Islamic law is subject to the inherited rights of life. In order for the Islamic law to be judged and administered properly, all aspects (rights) of life have to be available for people as a whole in order for the judicial system to be incorporated. Islam commands societies and individuals alike to promote social justice, equality, and to maintain distribution of wealth.
Islamic rule can only be applied when a society has adequate food, shelter, clothing, and employment. Furthermore, Islamic rule is only possible if an equal opportunity for education is possible. It is also important for matrimony to be possible. Islamic rule endeavors to bridge the gap between the haves and have-nots. Once these orders are in place then Islam could stand firmly against any person who attempts to terrorize or jeopardize the safety and security of society.
Mosques are places of worship used by Muslims. Islam encourages people to perform their prayers in mosques. It also encourages people to participate in building mosques. Prophet Muhammad said, “Whoever builds a mosque, Allah will build for him a house in Paradise.”
Mosques play a vital role in Muslim life; in addition to the five daily congregational prayers and the recommended prayers, the mosque also accommodates Muslims during the Friday noon prayers and on the eid holidays. Mosques are considered sacred places; men and women who are ritually impure may not enter them until they have ritually cleansed themselves. In addition, mosques should not be sold or defiled. The Quran states:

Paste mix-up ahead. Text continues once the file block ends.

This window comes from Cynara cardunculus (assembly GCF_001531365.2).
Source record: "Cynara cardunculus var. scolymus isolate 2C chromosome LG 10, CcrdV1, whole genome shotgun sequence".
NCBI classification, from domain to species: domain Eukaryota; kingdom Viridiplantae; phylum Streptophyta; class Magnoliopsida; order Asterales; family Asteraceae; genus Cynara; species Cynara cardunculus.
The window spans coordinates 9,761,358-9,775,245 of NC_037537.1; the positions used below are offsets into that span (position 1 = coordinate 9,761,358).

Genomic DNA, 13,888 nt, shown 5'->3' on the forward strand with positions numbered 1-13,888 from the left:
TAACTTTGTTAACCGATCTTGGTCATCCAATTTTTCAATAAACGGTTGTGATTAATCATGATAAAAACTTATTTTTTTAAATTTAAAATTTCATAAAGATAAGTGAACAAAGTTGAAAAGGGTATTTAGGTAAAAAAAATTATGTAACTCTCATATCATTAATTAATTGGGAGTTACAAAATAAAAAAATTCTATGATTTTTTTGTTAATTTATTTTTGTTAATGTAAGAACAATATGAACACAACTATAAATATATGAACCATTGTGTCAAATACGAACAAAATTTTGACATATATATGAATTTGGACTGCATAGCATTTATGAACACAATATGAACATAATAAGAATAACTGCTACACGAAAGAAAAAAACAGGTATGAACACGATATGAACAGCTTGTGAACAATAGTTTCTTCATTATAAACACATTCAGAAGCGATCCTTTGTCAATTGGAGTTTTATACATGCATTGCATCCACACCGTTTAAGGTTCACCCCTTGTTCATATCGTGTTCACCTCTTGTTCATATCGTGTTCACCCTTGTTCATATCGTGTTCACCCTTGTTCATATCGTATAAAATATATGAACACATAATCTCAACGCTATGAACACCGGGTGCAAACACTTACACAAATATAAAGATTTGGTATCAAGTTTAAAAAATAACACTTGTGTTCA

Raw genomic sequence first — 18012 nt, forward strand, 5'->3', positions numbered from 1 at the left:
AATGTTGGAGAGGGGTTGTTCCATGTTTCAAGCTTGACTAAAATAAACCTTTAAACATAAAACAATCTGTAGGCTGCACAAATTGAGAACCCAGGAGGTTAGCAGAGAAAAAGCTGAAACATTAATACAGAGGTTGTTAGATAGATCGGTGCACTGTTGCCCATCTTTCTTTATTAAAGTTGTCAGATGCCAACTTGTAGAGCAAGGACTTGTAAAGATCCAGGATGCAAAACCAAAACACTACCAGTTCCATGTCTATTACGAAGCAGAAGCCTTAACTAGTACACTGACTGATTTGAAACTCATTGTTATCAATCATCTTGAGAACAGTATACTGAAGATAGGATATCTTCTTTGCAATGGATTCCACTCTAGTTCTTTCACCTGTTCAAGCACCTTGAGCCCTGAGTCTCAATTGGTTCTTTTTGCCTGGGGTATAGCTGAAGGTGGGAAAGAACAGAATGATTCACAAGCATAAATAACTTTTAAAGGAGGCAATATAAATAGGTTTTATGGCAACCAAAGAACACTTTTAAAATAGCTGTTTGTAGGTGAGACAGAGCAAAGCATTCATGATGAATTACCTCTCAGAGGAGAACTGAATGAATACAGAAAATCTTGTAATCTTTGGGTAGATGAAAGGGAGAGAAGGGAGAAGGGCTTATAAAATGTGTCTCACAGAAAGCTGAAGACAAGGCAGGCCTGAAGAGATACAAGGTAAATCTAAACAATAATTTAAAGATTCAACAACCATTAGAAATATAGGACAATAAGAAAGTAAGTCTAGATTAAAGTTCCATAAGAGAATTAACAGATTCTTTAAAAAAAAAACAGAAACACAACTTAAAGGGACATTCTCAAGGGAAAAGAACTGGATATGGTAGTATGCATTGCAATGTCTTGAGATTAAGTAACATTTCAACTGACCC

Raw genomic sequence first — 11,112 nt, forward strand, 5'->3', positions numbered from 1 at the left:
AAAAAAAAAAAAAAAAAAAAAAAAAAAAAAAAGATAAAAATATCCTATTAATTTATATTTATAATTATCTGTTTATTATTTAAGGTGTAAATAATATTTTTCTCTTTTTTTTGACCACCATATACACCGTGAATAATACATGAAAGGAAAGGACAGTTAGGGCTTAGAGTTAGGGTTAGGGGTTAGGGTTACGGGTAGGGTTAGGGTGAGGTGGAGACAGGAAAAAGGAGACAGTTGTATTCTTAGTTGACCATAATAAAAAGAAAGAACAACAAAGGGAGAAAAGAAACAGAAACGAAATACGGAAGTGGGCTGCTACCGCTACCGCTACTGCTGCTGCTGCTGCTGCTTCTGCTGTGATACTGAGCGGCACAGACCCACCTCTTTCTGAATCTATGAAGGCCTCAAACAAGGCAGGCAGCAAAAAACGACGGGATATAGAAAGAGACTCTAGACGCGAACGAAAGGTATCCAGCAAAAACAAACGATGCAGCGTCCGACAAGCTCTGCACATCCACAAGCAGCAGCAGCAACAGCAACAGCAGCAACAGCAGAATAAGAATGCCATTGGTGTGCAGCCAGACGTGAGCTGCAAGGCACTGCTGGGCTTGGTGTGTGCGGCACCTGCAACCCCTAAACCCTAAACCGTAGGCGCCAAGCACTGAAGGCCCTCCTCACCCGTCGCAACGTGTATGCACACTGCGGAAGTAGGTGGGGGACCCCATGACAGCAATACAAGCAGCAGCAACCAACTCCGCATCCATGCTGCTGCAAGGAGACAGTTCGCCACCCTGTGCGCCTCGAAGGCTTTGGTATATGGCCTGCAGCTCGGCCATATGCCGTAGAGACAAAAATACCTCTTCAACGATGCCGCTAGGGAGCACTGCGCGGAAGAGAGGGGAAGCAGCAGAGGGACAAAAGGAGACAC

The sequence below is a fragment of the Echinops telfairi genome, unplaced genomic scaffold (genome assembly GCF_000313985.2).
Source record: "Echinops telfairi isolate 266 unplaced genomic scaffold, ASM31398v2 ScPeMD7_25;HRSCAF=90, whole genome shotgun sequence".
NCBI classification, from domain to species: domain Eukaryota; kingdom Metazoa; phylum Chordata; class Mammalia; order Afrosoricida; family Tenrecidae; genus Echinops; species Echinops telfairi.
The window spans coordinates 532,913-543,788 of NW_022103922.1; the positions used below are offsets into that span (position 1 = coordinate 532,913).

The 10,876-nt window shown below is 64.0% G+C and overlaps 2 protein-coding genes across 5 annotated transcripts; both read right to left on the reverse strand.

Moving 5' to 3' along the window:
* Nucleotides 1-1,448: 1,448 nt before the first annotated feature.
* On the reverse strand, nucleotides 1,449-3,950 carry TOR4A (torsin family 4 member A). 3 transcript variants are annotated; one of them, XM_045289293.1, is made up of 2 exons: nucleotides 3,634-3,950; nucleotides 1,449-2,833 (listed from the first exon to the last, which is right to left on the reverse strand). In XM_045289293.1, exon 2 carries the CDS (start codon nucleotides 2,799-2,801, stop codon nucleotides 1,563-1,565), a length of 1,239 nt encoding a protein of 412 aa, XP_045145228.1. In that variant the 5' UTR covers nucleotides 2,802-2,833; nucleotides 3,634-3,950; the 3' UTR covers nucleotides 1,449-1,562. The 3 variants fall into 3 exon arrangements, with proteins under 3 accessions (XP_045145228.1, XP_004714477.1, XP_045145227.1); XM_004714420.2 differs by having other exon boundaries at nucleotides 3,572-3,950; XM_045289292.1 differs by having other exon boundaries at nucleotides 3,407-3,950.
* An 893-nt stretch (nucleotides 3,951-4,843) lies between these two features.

The mosques of Allah shall be maintained only by those who believe in Allah and the last day, perform prayers, and give Zakat and fear none but Allah. It is they who surely are on true guidance. (9:18)
The first mosque built by Prophet Muhammad was called “Qubah,” and it was located on the outskirts of Madina. However, the holiest of all mosques and the first house of worship that was built on earth was al-Masjid al-Haram, the sacred mosque in Makkah. The second holiest mosque is the Prophet's Mosque (in Madina) which was built after the Prophet's migration from Makkah to Madina.